Hess believes there is room for compromise. He cites the finding of the SS Carolina, a passenger steamship sunk by a German U-boat in World War I off the coast of New Jersey. The finder, Hess says, has strived to record everything and make results accessible to the public, including setting up an SS Carolina "virtual museum" on the Web, with historical articles, photographs, and contemporary newspaper articles. "It's the wave of the future," he says, "because we can have information on a wreck site on one repository accessible by anyone, rather than housed in a museum archive that only Ph.D.'s are likely to visit."

Carrell feels differently. "The UNESCO treaty is the best chance we have on a worldwide basis to ensure appropriate use for what they call 'underwater cultural heritage,'" she says. "The purpose is not to put private industry out of business but to provide a baseline level of protection and documentation for cultural resources. This type of protection is generally enforced worldwide on land sites. The treaty would simply extend that ethic to the seafloor and underwater cultural heritage."


Titanic The passenger liner Titanic
The UNESCO agreement would also prohibit the sale of artifacts, Carrell says, removing the urgency to excavate a wreck for a quick return. However, it would not prohibit the sale of replica artifacts or the production of books, movies, or traveling exhibits. "These are perfectly acceptable means of generating 'profit' for investors," Carrell says. "The better the archeology, the better the movie or exhibit, so both groups have the same goal: the search for knowledge."

Of course, the treaty would give France ownership of La Belle, which Carrell helped to excavate for the Texas Historical Commission (see Stories in the Timber). While she admits to a feeling of being pulled in two directions, Carrell says that current negotiations between Texas and France simply would have started sooner rather than later, with the desired result being, she says, "an enhanced archeological and public outcome."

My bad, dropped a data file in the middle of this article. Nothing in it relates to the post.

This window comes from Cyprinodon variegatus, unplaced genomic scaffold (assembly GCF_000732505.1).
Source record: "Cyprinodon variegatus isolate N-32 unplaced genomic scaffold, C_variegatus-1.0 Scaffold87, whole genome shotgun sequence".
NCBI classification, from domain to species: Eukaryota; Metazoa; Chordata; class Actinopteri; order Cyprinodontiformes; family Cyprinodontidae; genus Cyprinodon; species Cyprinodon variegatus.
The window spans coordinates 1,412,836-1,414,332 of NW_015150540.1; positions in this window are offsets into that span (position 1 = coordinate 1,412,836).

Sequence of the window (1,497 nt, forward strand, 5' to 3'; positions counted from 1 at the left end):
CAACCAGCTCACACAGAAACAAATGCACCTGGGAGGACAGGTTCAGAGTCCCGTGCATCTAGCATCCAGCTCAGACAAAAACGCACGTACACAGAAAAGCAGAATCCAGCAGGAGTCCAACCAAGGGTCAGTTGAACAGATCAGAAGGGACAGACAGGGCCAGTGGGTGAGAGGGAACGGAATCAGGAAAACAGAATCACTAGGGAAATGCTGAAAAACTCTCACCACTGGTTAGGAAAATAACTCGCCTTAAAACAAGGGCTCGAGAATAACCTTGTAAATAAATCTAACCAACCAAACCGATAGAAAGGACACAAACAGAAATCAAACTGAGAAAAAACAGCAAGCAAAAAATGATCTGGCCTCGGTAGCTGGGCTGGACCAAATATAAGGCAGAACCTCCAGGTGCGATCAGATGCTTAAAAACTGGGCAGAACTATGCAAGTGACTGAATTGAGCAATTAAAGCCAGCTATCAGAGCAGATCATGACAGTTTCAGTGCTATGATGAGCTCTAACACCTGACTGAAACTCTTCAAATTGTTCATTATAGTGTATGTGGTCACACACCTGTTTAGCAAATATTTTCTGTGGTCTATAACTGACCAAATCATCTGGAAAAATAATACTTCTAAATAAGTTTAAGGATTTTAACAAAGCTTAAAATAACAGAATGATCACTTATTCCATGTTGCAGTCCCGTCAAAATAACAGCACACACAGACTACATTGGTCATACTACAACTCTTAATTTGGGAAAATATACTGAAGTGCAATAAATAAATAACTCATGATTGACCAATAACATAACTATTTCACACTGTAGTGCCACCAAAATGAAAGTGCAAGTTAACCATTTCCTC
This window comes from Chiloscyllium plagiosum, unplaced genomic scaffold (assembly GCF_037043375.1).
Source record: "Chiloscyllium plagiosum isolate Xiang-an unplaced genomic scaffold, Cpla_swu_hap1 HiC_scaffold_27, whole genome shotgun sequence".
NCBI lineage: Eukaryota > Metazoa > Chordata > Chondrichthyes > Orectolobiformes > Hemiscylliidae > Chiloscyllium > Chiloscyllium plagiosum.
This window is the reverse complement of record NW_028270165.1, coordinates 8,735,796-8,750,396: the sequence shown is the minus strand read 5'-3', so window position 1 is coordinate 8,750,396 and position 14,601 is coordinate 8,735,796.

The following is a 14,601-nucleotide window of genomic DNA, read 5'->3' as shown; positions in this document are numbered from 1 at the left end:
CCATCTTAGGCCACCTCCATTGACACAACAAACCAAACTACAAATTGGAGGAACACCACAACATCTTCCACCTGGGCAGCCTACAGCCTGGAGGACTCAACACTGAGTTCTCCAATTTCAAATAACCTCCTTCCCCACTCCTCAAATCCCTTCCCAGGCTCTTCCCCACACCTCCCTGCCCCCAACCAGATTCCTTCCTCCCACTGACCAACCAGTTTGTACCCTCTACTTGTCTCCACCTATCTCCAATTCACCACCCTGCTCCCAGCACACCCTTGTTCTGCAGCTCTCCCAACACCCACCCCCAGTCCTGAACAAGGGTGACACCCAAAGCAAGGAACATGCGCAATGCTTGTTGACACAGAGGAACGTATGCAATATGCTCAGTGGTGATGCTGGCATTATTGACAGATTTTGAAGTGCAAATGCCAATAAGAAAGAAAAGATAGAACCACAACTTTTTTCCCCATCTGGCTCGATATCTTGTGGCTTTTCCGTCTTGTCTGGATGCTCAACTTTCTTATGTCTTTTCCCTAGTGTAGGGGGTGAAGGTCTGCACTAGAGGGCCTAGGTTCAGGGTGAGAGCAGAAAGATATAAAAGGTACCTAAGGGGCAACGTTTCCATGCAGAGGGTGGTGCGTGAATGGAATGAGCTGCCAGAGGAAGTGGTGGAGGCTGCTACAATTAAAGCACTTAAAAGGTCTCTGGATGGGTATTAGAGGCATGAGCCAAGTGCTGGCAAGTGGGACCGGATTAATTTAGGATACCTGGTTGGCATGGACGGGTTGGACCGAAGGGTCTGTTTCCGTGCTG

Until such time as the treaty comes into effect, however, interested parties must solve their own problems, as Texas and France are now doing. Larry Oaks sums up the THC's position: "The Counsel General of France verbally said that France is not interested in retrieving the resource but only wants to be involved in conservation, exhibits, and loaning. We want to work toward an amicable solution but are unwilling to accept their position without lawyers in maritime law to determine our real interest as far as Texas is concerned." Alas, even among the least disputatious parties, the battle for who owns lost ships wages on.


Peter Tyson is Online Producer of NOVA.

Photos: (1) Courtesy of Corpus Christi Caller-Times; (3) Corbis/David Lees; (4) Peabody Essex Museum; (5) Courtesy of the Zwaanendael Museum; (6) Collection of the Milwaukee Public Library/Wisconsin Marine Historical Society; (7) Courtesy of San Francisco Maritime NHP, Doris Chase Collection and the California State Lands Commission; (8) Courtesy of William Stanley Hoole Special Collections Library, The University of Alabama; (9) courtesy of Harland and Wolff.